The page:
With the threat of a double-dip recession looming, both the U.S. and the U.K. are talking fiscal austerity. The good news for Obama is that Cameron is cutting first
For such charismatic guys, Barack Obama and David Cameron make an awfully chilly pair. At the first White House news conference between the American President and British Prime Minister, their divisions ran deeper than whether beer should be served warm or cold. Cameron acknowledged the legitimacy of U.S. anger over BP's (BP) oil catastrophe while defending the company's right to life. (Obama wants to keep BP alive, too—so he can extract cleanup costs.) Obama praised Cameron's condemnation of the Scottish Parliament's decision to free Lockerbie bomber Abdel Basset Ali Al-Megrahi, but in tones that suggested the U.K. still has a long way to go to make amends. Their real flash point, though, concerns economic priorities.
Obama, widely seen as governing from the left, is struggling in the polls because of it. Cameron will remain British Prime Minister only so long as he can reconcile his right-wing instincts with the more centrist approach of his Liberal Democrat coalition partners. Yet both are coming to the same realization: Plugging their economies into the life-support system of central bank liquidity and massive government stimulus packages was the easy part. The tough question is how long their governments should stand in for a private sector too nervous about the future to invest and hire. With the world economy threatening to slide into a double-dip recession, both the U.S. and the U.K. are nevertheless talking about fiscal austerity. The only good news for Obama is that Cameron is going first.
If his nerve holds, Cameron is about to embark upon an unprecedented experiment. He has told government departments to brace for spending cuts of as much as 40 percent as he seeks to shrink both the U.K.'s record budget deficit and a public sector that now accounts for nearly 20 percent of all U.K. jobs.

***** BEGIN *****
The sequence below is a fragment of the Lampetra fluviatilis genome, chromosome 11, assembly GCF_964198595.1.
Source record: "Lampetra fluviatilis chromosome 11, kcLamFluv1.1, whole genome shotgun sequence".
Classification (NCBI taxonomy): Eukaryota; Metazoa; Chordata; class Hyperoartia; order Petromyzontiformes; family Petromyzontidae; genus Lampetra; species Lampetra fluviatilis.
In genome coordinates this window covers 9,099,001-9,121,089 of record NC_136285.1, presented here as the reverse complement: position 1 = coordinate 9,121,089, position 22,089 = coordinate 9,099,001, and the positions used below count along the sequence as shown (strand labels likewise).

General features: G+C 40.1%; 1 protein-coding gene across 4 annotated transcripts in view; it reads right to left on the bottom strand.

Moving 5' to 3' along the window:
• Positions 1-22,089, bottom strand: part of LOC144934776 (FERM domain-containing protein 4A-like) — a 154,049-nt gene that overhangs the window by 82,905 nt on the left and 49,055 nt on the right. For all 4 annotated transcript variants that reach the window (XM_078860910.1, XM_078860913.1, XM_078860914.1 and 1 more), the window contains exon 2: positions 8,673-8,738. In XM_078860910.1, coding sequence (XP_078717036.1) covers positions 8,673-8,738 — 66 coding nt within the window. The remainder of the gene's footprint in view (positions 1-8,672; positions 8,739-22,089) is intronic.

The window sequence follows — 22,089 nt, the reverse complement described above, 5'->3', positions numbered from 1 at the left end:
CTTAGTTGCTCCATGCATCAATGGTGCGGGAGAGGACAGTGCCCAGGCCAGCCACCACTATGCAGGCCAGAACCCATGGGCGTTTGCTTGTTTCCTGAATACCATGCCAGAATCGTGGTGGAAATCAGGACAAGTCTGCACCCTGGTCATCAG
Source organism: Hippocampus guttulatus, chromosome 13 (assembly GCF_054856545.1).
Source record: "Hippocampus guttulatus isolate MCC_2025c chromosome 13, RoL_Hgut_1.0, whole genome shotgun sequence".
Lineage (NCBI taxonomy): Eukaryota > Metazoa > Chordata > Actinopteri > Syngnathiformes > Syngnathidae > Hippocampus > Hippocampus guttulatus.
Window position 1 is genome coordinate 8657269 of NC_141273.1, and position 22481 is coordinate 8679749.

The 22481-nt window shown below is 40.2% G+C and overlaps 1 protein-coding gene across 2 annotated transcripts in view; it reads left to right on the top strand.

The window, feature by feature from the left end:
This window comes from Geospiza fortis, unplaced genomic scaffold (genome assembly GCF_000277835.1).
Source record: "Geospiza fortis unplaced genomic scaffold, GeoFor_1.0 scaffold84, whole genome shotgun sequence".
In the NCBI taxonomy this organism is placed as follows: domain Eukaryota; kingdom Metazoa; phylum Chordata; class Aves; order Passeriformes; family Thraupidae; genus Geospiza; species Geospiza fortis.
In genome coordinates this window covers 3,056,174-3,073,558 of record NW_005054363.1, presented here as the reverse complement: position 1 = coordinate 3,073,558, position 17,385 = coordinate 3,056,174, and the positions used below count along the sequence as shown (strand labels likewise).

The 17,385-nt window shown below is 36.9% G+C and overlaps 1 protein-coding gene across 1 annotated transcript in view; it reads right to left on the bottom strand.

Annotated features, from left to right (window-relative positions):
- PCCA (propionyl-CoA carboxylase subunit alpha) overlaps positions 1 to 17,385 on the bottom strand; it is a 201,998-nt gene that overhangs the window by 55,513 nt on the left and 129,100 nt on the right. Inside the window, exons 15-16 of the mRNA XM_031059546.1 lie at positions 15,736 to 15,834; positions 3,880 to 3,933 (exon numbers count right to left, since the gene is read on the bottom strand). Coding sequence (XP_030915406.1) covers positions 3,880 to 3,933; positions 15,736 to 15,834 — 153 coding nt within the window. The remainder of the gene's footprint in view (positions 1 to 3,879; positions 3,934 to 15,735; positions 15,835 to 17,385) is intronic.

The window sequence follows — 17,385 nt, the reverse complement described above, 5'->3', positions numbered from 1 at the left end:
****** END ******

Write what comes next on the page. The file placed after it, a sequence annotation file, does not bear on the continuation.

With the biggest deficit among Group of Seven nations and the worst looming shortfall in Europe this year according to European Union forecasts, the U.K. doesn't want to be the next Greece. Less than a minute into a June 22 budget speech, Chancellor of the Exchequer George Osborne suggested that bond vigilantes are driving U.K. economic policy. "Questions that were asked about the liquidity and solvency of banking systems are now being asked of the liquidity and solvency of some of the governments that stand behind those banks," he said. "I do not want those questions ever to be asked of this country."
Most governments, with apologies to Saint Augustine, would offer a prayer to "make me austere, but not yet." As Marco Annunziata, the chief economist at UniCredit Group in London, puts it: "The austerity debate is now not about whether fiscal tightening in advanced economies is necessary, but on when it should begin in earnest."
That's why policymakers around the world will be watching Britain—especially those at the Federal Reserve, which is not yet ready to follow Osborne's lead. The Fed's colors are still tied to the mast of maintaining stimulus and keeping borrowing costs as close to zero as possible. At its June 22-23 meeting, the Fed said it would even "need to consider whether further policy stimulus might become appropriate if the outlook were to worsen appreciably."
Fed Chairman Ben Bernanke is concerned that what John Maynard Keynes dubbed the paradox of thrift may kick in if austerity packages are adopted too swiftly and severely. The 20th century British economist, whose work provided much of the blueprint 21st century governments used to drag their countries out of recession, argued that while it makes sense for one or two constituents of a community to save prudently, growth collapses if all of the members simultaneously abstain from spending. Too many governments curbing spending and raising taxes in parallel would snuff out the nascent recovery.